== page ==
Their 22-26 inch horns are made of bone. The covering over the bony horn is called a horn cap and is a modified hair protein or keratin. It is much thicker but similar to human fingernails. This cap starts out as black and greys as the animal ages. From tip to tip, horns are approximately 2.5 feet apart. Bison horns are not shed like animals who possess antlers. While digging in mud or tussling with other bison a horn cap may be accidentally broken off. A horn cap will not grow back and the boney core within hardens and remains. After the age of four, the horn cap will grow one layer per year. The age of a bison can be determined from a horn cap. Bison rub and dig with their horns keeping the tip polished and sharp. Horns are a primary means of protection for bison. Horns have been used to gore many a hunter and horse as well as pick up a wolf and toss it in the air.
Color of a bison’s fur ranges from tan to brown to black. This coloring varies with the season, being darker in the early winter months and bleaching to a tan color as the winter coat ages. Winter coats measure up to sixteen inches on the forehead, ten inches on the forelegs, and only eight inches on the hind quarters.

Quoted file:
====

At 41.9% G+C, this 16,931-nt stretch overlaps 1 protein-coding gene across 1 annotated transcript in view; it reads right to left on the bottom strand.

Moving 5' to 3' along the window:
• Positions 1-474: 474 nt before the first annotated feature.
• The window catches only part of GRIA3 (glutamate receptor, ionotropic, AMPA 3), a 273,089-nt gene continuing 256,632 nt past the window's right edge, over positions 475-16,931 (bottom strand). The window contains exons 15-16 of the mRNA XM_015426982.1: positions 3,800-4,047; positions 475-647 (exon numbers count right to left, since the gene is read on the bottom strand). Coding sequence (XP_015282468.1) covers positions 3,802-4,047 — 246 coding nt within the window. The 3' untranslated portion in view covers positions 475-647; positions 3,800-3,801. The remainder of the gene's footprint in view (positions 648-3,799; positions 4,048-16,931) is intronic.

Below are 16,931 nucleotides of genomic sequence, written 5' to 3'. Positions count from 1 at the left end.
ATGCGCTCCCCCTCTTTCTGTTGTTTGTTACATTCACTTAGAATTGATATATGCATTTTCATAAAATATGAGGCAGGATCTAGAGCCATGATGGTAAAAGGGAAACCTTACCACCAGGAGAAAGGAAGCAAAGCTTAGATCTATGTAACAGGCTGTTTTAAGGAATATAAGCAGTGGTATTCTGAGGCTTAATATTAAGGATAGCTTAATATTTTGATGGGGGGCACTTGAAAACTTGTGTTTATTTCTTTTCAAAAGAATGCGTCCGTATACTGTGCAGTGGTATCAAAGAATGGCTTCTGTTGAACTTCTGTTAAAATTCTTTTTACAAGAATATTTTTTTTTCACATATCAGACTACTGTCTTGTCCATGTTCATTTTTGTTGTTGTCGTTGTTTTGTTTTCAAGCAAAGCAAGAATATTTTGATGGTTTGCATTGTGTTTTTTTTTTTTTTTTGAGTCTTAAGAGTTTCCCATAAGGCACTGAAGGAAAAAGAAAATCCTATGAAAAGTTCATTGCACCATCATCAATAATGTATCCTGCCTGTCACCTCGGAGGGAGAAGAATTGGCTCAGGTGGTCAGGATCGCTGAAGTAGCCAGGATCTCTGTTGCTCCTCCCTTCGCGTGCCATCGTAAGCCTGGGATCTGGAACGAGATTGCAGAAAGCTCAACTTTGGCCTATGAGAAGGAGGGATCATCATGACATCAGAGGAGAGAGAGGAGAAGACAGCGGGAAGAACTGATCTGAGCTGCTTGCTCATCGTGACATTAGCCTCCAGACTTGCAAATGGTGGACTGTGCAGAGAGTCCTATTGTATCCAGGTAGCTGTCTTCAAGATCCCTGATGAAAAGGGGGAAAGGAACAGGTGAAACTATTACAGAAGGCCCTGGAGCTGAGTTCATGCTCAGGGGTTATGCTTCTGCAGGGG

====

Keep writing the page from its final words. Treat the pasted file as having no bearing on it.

Bison have ten times more hair per square inch than many cattle breeds. Coarse guard hairs cover the woolly under fur of a bison’s winter coat. This helps them survive sub-zero temperatures. Snow piled on top of them and not melting is a sure sign that bison are toasty under all their fur. Even the eyelashes of bison differ from cattle. The short eyelashes keep the eyelids of bison from accumulating ice while cattle have much longer eyelashes that can freeze together.
During a storm, bison don’t look for shelter, nor do they turn tail and walk away from a storm as European domestic cattle do. The behavior of bison has also been related through American Indian accounts. They tell of bison forming a “V” shape with bulls on the outside and cows with calves on the inside and walking into a raging blizzard. Perhaps, this is why native people call bison Faces the Wind.